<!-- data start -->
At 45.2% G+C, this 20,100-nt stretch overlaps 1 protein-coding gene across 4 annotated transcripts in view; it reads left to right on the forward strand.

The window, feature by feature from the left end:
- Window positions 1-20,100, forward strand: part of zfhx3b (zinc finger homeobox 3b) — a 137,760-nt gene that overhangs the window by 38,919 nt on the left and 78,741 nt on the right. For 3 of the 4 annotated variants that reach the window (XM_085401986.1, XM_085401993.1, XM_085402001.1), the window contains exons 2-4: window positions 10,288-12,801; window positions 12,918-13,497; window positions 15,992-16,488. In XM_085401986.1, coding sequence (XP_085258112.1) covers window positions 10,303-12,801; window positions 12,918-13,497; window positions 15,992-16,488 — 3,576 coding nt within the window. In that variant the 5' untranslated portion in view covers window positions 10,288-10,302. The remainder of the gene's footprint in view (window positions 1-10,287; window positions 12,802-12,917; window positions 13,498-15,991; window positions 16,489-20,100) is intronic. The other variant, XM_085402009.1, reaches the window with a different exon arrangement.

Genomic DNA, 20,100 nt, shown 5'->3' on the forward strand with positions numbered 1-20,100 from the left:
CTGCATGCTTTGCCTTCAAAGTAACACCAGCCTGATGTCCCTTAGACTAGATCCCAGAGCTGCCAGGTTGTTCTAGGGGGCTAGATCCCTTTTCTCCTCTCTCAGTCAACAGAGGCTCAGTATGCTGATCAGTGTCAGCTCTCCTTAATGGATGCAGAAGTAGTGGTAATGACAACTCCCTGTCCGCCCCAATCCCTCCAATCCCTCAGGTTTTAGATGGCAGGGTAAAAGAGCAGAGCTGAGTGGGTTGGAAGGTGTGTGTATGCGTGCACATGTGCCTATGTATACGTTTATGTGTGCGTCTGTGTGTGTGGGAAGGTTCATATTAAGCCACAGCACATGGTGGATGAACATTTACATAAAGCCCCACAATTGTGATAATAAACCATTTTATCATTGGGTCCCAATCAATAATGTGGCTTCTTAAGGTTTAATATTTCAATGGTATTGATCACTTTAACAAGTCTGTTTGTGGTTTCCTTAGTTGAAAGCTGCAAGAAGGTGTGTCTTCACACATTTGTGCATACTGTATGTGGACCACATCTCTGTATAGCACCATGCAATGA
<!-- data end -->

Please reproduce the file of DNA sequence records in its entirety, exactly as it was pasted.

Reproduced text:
At 45.2% G+C, this 20,100-nt stretch overlaps 1 protein-coding gene across 4 annotated transcripts in view; it reads left to right on the forward strand.

The window, feature by feature from the left end:
- Window positions 1-20,100, forward strand: part of zfhx3b (zinc finger homeobox 3b) — a 137,760-nt gene that overhangs the window by 38,919 nt on the left and 78,741 nt on the right. For 3 of the 4 annotated variants that reach the window (XM_085401986.1, XM_085401993.1, XM_085402001.1), the window contains exons 2-4: window positions 10,288-12,801; window positions 12,918-13,497; window positions 15,992-16,488. In XM_085401986.1, coding sequence (XP_085258112.1) covers window positions 10,303-12,801; window positions 12,918-13,497; window positions 15,992-16,488 — 3,576 coding nt within the window. In that variant the 5' untranslated portion in view covers window positions 10,288-10,302. The remainder of the gene's footprint in view (window positions 1-10,287; window positions 12,802-12,917; window positions 13,498-15,991; window positions 16,489-20,100) is intronic. The other variant, XM_085402009.1, reaches the window with a different exon arrangement.

Genomic DNA, 20,100 nt, shown 5'->3' on the forward strand with positions numbered 1-20,100 from the left:
CTGCATGCTTTGCCTTCAAAGTAACACCAGCCTGATGTCCCTTAGACTAGATCCCAGAGCTGCCAGGTTGTTCTAGGGGGCTAGATCCCTTTTCTCCTCTCTCAGTCAACAGAGGCTCAGTATGCTGATCAGTGTCAGCTCTCCTTAATGGATGCAGAAGTAGTGGTAATGACAACTCCCTGTCCGCCCCAATCCCTCCAATCCCTCAGGTTTTAGATGGCAGGGTAAAAGAGCAGAGCTGAGTGGGTTGGAAGGTGTGTGTATGCGTGCACATGTGCCTATGTATACGTTTATGTGTGCGTCTGTGTGTGTGGGAAGGTTCATATTAAGCCACAGCACATGGTGGATGAACATTTACATAAAGCCCCACAATTGTGATAATAAACCATTTTATCATTGGGTCCCAATCAATAATGTGGCTTCTTAAGGTTTAATATTTCAATGGTATTGATCACTTTAACAAGTCTGTTTGTGGTTTCCTTAGTTGAAAGCTGCAAGAAGGTGTGTCTTCACACATTTGTGCATACTGTATGTGGACCACATCTCTGTATAGCACCATGCAATGA